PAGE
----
Design studio provided concept design, hybrid virtual production previz, post viz, motion graphics and VFX design and supervision

Robot final still 4

Design studio Painting Practice has revealed the work it put into the 60th anniversary Doctor Who series on BBC1.

The studio worked with Bad Wolf and the BBC from the early development stage of the three episode series in late 2021, as well as the shoot in 2022 and later with VFX teams from Automatik, Untold and Realtime and delivery in 2023. You can read about the work Untold and Realtime put into the series here and here, respectively. Filming took place at Wolf Studios, Cardiff, London and Bristol.

Painting Practice delivered concept design, hybrid virtual production previz, post viz, motion graphics and VFX design and supervision for the three episodes - The Star Beast, Wild Blue Yonder and The Giggle. Co-founder Dan May who was overall VFX supervisor throughout, and Erica McEwan, Painting Practice creative director and graphics art director, also led the team.

Together, they delivered a broad range of visual development and visualisation work spanning all the key environments, features and creatures of the specials. These range from adapting Dave Gibbons and Pat Mills’ comic-book iteration of the Meep and Wrath soldiers for the screen; VFX asset creation, set extensions and previsualisation for the Meep spaceship and escape pod; previsualising the fiery ‘London Cracking’ phenomenon and the Doctor’s regeneration sequence, through to shot design and planning for establishing the Unit Tower; achieving the ‘infinite’ Ghost Ship corridor using hybrid virtual production previsualisation and VFX; developing the brand new Tardis interior as a virtual reality asset; establishing the graphic language for the Doctor’s new Sonic Screen and working out how to make the giant Toymaker’s Theatre fold into a tiny box.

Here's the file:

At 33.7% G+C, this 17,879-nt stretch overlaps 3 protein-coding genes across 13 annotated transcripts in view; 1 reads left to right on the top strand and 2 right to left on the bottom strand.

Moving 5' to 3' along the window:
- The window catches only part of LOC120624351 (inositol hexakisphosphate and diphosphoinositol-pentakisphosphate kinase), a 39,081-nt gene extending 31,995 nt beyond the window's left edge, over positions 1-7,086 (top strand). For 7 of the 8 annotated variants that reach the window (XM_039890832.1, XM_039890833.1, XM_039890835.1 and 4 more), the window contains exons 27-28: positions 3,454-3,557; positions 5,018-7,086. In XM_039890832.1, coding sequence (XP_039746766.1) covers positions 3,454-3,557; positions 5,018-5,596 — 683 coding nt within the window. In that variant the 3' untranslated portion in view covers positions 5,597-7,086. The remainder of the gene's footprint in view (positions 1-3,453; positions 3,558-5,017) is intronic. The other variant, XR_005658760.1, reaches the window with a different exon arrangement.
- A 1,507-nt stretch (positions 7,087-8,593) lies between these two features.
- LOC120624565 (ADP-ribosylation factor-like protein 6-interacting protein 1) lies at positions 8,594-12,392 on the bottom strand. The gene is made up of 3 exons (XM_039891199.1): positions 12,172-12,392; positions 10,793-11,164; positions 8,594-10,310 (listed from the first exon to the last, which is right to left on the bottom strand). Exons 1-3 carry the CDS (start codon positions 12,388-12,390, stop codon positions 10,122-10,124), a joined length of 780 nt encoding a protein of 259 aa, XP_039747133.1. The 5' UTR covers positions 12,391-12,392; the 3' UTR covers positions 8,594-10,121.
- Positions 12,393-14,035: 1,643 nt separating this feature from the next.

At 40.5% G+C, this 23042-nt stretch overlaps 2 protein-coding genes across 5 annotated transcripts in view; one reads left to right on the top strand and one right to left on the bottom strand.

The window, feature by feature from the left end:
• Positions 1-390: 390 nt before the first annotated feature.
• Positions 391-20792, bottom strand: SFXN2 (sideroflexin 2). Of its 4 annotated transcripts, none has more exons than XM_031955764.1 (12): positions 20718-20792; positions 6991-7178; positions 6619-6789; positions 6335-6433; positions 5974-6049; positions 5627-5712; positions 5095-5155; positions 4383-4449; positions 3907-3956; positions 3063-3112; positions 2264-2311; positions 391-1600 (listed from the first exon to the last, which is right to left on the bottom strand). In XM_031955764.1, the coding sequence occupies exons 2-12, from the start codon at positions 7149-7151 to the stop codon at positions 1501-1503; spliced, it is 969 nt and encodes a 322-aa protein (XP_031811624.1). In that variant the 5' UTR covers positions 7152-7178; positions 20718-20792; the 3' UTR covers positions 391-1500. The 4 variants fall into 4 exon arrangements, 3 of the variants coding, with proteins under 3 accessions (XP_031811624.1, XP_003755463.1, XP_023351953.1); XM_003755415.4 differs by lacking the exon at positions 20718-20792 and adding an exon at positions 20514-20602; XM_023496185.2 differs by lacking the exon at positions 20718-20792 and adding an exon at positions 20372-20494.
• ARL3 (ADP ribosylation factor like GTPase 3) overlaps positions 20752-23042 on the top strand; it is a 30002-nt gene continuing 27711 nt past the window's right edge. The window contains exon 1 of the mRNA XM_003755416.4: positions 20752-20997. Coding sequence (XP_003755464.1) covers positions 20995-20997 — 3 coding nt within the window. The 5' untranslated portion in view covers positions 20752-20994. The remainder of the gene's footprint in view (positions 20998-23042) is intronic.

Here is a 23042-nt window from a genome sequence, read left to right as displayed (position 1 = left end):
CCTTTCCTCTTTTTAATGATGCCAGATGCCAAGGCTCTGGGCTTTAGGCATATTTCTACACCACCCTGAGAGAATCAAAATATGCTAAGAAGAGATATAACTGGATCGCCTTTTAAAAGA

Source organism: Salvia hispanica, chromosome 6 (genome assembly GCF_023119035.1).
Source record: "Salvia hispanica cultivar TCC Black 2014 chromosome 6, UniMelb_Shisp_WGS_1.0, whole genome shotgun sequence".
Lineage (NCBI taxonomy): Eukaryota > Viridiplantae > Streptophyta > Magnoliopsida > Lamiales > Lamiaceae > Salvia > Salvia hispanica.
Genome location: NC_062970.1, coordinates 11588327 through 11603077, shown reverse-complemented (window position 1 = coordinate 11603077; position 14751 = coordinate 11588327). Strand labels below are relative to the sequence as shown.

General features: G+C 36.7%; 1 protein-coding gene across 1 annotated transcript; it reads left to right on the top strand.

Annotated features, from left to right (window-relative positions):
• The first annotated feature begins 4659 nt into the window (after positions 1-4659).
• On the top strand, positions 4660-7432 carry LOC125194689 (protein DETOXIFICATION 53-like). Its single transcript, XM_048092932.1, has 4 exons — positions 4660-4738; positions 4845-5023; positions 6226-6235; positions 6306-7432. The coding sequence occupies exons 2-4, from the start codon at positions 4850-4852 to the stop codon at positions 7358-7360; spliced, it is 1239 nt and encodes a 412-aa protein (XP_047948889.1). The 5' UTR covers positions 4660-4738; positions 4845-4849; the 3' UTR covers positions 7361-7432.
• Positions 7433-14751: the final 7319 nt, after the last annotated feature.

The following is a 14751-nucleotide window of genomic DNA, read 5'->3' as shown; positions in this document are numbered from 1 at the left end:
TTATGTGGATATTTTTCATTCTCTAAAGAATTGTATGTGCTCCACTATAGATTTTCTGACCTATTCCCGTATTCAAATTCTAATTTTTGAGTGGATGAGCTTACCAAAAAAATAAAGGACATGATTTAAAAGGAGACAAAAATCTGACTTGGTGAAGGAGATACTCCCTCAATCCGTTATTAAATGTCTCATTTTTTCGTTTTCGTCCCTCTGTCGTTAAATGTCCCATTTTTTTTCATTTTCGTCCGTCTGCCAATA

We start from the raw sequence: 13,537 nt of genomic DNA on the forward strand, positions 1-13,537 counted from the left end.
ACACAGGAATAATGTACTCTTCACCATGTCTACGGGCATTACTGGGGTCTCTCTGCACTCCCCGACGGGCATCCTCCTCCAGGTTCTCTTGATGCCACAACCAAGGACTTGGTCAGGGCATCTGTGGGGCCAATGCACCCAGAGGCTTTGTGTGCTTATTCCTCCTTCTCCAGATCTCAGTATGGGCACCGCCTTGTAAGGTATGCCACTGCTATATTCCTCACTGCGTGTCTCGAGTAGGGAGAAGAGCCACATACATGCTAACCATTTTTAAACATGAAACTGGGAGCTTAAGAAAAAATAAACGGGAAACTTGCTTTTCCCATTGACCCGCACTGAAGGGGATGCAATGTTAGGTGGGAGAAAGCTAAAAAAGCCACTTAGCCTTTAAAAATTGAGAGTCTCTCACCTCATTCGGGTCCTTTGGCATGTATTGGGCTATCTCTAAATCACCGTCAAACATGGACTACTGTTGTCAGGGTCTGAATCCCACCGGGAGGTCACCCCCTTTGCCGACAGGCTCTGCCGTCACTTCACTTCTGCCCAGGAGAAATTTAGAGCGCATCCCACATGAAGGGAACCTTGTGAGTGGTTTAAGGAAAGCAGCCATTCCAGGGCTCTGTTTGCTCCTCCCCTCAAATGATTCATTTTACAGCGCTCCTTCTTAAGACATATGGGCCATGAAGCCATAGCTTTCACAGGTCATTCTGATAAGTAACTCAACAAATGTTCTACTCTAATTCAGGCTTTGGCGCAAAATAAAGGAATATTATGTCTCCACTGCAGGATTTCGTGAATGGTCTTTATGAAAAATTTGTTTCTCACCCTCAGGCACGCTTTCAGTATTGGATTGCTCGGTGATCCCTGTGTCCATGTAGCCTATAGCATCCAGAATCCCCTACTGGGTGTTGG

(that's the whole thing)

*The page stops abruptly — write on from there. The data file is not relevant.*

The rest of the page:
Painting Practice’s hybrid virtual production techniques were key to some of the more complex VFX design challenges of the second episode, Wild Blue Yonder, in which The Doctor and Donna find themselves stranded aboard the Ghost Ship facing their uncanny dopplegangers. May worked with production designer Phil Sims and director Tom Kingsley to design and build the infinite Ghost Ship corridor scenes in Unreal - which you can see the concept and final product of above. This became a digital asset for previsualisation, which was passed to Realtime to take to final pixel. May also supervised the physical green screen shoot with David Tennant, Catherine Tate and the robot. He used the digital corridor asset with Mo-Sys for on set camera tracking, creating instant post vis and a guide for the actors. The challenge in planning and post was ensuring the corridors blended with the real sets. Painting Practice also created and delivered all the eerie exterior Ghost Ship and Drone VFX shots.